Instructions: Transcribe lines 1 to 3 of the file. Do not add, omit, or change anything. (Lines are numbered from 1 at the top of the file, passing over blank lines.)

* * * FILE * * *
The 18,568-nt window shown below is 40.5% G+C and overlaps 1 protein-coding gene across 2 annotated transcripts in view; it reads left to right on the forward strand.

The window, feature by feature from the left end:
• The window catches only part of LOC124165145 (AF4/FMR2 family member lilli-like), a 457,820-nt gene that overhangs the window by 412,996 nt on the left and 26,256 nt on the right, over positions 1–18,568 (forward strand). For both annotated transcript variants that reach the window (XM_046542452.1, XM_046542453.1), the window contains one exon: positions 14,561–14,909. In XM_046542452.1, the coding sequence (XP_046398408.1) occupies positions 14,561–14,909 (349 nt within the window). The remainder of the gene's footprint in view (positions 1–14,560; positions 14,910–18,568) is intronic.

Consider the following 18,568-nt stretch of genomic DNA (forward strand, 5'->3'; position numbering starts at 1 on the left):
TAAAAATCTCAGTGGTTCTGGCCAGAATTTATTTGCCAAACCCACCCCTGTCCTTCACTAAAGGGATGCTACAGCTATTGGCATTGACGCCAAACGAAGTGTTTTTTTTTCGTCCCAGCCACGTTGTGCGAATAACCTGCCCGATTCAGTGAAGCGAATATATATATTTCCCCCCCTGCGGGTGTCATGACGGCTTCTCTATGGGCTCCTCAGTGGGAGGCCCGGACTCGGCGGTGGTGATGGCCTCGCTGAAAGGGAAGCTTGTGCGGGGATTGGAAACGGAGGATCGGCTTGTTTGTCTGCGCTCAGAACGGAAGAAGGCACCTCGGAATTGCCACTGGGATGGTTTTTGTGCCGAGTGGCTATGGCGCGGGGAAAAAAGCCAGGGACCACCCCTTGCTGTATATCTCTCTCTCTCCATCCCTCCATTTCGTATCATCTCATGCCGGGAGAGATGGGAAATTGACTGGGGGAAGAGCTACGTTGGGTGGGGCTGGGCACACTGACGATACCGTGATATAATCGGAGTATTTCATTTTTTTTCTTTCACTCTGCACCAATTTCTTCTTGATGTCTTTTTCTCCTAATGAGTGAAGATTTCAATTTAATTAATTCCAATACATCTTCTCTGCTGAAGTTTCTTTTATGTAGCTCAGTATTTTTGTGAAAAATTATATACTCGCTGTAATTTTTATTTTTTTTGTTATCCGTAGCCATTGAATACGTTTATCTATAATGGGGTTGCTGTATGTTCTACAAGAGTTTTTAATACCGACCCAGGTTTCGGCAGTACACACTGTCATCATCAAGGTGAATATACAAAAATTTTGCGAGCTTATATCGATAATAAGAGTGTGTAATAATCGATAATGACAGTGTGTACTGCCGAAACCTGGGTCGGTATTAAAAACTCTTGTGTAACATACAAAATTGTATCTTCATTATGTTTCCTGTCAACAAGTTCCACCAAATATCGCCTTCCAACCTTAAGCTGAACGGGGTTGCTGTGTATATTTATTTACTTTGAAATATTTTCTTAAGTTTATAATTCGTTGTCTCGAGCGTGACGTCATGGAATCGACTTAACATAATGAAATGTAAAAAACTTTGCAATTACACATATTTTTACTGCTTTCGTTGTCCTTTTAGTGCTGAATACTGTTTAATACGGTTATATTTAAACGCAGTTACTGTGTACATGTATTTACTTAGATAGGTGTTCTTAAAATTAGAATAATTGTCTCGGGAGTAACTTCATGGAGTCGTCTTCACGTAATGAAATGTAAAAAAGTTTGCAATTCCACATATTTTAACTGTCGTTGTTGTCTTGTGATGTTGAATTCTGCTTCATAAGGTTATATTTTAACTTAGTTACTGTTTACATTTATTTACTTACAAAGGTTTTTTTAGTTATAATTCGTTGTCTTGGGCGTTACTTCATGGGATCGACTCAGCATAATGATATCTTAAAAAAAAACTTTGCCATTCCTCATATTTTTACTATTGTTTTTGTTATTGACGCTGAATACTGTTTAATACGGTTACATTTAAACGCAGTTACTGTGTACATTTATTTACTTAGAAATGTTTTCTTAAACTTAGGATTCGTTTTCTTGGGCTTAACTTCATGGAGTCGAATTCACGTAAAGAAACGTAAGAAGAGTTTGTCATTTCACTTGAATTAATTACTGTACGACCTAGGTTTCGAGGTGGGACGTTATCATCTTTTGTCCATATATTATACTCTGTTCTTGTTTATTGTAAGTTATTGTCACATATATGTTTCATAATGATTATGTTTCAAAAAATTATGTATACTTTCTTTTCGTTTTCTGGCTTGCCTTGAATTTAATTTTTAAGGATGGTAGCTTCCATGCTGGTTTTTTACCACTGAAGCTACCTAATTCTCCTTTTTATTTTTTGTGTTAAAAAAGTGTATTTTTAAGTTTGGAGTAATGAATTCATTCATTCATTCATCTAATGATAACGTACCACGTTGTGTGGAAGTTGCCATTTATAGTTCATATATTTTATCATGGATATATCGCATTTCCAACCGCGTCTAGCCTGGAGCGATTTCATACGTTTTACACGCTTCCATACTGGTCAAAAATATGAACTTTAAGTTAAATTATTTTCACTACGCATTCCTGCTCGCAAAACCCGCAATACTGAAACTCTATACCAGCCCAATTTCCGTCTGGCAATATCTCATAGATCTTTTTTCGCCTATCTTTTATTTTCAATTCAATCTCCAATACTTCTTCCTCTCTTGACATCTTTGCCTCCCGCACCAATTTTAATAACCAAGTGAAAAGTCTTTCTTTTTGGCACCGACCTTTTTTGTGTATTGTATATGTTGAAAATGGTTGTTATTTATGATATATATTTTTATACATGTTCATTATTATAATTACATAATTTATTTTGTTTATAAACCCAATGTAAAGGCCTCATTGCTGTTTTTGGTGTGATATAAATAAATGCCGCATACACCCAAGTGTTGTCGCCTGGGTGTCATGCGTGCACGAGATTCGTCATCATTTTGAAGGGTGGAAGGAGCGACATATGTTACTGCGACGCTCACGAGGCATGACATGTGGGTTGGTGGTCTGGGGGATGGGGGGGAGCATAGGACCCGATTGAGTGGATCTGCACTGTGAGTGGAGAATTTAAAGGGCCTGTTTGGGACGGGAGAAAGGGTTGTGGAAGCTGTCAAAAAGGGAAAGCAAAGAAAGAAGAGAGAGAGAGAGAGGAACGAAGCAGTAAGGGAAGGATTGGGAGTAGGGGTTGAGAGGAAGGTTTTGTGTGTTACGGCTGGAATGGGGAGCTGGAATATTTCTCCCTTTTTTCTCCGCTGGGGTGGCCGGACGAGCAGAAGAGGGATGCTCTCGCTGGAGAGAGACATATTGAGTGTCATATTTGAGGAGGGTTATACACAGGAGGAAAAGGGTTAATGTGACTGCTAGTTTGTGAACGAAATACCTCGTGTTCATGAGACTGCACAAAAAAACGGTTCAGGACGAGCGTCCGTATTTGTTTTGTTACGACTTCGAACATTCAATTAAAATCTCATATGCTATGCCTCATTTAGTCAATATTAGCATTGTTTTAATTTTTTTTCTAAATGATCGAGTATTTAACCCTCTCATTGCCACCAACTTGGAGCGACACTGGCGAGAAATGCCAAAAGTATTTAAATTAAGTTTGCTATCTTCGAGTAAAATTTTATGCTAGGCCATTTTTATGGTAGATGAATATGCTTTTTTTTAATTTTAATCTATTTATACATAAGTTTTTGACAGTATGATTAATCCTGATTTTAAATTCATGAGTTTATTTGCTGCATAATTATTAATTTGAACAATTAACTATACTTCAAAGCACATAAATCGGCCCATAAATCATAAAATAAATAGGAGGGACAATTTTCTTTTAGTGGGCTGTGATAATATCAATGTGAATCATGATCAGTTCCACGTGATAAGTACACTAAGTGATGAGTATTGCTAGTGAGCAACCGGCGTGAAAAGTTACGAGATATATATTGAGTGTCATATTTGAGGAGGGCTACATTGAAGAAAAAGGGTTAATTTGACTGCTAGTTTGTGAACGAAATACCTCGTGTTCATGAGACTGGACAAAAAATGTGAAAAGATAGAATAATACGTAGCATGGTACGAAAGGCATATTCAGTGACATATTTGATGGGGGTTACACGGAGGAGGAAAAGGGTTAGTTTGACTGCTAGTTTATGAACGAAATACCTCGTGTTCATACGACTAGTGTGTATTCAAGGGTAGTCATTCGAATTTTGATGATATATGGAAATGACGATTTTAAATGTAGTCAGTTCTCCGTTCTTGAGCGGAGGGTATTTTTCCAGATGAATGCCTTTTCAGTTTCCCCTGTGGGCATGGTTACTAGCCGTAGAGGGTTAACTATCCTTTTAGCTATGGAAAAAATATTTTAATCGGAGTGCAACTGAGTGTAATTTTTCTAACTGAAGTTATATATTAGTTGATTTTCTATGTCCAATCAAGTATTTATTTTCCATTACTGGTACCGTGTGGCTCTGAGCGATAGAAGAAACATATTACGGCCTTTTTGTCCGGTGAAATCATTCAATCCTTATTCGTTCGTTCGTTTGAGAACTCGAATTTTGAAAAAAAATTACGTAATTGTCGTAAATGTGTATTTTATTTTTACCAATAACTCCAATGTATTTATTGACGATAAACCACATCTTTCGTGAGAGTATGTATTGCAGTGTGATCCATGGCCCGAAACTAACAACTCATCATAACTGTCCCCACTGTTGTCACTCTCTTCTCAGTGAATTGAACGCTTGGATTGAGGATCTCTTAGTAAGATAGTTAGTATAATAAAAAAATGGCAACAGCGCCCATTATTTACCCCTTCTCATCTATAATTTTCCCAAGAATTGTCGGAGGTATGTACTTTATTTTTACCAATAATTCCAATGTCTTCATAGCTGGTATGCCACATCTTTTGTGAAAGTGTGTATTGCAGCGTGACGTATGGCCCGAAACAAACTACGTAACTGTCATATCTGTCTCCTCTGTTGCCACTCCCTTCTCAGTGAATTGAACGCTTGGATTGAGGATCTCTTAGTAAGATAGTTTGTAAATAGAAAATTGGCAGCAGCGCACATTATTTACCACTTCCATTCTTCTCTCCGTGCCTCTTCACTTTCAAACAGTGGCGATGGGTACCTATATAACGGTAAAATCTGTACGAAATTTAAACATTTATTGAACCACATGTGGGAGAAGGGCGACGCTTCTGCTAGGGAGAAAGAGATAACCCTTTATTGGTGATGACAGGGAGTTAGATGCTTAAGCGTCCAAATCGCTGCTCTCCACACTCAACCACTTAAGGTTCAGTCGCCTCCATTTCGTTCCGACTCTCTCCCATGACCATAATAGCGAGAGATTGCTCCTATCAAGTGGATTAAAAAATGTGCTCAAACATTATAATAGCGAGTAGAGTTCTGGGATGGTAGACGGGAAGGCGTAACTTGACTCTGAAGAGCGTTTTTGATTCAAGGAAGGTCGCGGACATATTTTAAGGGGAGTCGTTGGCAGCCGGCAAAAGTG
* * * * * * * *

The 18,568-nt window shown below is 40.5% G+C and overlaps 1 protein-coding gene across 2 annotated transcripts in view; it reads left to right on the forward strand.

The window, feature by feature from the left end:
• The window catches only part of LOC124165145 (AF4/FMR2 family member lilli-like), a 457,820-nt gene that overhangs the window by 412,996 nt on the left and 26,256 nt on the right, over positions 1–18,568 (forward strand). For both annotated transcript variants that reach the window (XM_046542452.1, XM_046542453.1), the window contains one exon: positions 14,561–14,909. In XM_046542452.1, the coding sequence (XP_046398408.1) occupies positions 14,561–14,909 (349 nt within the window). The remainder of the gene's footprint in view (positions 1–14,560; positions 14,910–18,568) is intronic.